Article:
Meanwhile, I have another project. My father built this large wooden dollhouse for my sister and me back in the 1950s. It has been played with and stored for at least 60 years, and has come to me for refurbishing. It's big. Wonderfully big.

My good friend NJ has agreed to chair the local quilt guild's show in September 2010. The theme is "Home, Sweet Home." She asked if I'd have the house finished by then. She wants to use it as a prop."Don't bother with the inside", she said. "The outside will do fine." But then I got to thinking. This is a big house. Big enough to hold a quilt shop and a studio apartment for the owner.

Here's my plan: downstairs left (the living room) will be the shop area with bolts of fabric, fat quarters, sales counter, cutting table, etc. The room on the right (dining room) will be a workroom with sewing machines, tables, maybe some sale fabric. Behind it (the kitchen. See the door) will be a break room with coffee pot and snacks. Upstairs left (master bedroom) will be the quilting room. A couple of frames for hand quilting and maybe a couple long arm machines. The little room in the middle will remain the necessary and block off the public area from the owner's studio apartment, the room on the right (former children's room).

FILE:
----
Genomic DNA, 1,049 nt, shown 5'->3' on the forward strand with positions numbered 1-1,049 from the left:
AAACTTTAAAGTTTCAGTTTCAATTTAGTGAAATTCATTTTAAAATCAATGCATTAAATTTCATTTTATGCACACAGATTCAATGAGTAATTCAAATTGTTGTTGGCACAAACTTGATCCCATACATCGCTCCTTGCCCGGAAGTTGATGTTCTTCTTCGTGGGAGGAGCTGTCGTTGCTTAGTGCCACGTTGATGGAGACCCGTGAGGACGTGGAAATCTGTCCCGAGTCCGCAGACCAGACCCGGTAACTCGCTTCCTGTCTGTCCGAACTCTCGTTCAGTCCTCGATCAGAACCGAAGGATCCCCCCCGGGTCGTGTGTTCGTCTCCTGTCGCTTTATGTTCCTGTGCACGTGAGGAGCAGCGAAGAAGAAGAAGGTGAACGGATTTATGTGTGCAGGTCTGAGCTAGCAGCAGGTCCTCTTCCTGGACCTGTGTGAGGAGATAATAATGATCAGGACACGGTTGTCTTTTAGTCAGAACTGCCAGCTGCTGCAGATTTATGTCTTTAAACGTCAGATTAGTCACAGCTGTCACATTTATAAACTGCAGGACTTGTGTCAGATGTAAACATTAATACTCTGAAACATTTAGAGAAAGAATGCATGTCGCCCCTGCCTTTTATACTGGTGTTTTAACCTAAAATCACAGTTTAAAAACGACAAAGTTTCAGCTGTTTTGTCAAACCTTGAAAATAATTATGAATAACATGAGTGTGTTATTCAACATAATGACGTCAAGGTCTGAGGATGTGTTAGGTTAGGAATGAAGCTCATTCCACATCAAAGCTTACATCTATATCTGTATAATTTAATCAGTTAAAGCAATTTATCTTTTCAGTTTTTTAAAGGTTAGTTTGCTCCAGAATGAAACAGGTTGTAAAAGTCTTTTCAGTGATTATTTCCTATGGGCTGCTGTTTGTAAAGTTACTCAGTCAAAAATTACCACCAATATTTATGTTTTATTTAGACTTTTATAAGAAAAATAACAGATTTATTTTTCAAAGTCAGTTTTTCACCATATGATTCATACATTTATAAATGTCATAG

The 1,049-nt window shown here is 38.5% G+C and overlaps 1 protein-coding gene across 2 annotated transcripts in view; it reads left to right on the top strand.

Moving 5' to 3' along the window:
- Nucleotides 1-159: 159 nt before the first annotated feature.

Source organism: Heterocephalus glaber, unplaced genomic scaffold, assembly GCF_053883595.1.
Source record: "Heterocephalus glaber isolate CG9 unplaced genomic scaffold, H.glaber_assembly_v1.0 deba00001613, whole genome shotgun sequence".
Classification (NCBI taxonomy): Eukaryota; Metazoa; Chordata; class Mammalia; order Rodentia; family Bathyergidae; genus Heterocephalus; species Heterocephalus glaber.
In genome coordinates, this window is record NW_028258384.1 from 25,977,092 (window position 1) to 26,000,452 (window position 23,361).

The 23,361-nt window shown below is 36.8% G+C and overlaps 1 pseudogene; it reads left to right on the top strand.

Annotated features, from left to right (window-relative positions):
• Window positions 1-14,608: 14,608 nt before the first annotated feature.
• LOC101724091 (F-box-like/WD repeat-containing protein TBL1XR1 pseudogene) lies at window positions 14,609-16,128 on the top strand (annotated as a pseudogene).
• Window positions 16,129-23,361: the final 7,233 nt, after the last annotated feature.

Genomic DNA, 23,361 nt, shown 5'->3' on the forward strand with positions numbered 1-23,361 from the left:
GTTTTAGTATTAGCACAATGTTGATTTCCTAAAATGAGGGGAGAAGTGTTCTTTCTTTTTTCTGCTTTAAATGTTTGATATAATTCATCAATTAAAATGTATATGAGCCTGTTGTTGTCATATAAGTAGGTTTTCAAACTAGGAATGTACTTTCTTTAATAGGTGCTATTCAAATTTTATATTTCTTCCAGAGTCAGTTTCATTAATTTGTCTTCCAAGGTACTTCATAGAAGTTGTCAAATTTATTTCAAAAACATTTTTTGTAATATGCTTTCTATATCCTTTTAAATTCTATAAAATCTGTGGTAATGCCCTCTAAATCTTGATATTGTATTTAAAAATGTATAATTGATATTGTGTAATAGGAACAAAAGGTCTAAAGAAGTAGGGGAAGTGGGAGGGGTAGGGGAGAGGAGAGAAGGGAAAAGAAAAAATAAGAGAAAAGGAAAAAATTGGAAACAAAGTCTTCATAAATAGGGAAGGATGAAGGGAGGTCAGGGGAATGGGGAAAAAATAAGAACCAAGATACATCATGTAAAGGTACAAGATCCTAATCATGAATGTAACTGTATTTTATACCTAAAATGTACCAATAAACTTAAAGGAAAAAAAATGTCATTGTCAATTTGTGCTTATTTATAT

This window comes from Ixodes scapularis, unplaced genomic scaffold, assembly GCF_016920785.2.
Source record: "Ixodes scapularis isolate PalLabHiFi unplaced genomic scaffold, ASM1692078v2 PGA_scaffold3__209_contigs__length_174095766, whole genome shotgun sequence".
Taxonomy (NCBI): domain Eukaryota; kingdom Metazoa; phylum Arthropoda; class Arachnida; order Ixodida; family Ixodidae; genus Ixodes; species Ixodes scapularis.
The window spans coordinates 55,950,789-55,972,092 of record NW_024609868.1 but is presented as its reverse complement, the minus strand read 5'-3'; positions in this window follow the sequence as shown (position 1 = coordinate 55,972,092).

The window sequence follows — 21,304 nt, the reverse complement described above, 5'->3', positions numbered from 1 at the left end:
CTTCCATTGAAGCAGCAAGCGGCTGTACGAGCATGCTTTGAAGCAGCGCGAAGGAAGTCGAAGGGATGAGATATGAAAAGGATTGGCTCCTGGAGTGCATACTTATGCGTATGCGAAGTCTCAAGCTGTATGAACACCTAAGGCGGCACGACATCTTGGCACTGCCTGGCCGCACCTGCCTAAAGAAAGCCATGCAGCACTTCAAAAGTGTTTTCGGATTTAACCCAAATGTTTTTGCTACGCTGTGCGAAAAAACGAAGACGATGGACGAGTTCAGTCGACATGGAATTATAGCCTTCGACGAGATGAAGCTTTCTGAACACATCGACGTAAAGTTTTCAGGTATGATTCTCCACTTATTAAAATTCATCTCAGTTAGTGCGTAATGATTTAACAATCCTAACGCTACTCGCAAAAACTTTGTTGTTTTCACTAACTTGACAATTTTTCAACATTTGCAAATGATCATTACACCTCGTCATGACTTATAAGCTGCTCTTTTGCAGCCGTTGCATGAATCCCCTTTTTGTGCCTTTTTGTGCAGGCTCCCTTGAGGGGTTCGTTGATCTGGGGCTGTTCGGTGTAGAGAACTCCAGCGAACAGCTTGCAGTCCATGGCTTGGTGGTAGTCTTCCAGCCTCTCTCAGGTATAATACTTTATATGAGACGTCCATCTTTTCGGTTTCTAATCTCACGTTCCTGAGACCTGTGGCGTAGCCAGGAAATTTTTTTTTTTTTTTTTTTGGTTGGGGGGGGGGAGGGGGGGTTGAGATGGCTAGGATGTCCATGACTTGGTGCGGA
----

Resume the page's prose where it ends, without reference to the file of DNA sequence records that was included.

Since I haven't had much time in the workroom, I've been doing some pick-up-and-go items, namely quilts. The three on the left are made of cheater cloth -- fabric that has a quilt-like pattern. These are not individual blocks. The one of the right is getting close to becoming a crazy quilt. More about that below. I'm sorry I didn't include something in the photo to give an idea of scale. They are each about 7-1/4" high. The one on the left is sized for a king bed. The second is double bed size, and the third is twin size. The one on the right is meant to be a wall hanging, so it's not a standard bed size. Click on the pictures to see larger views.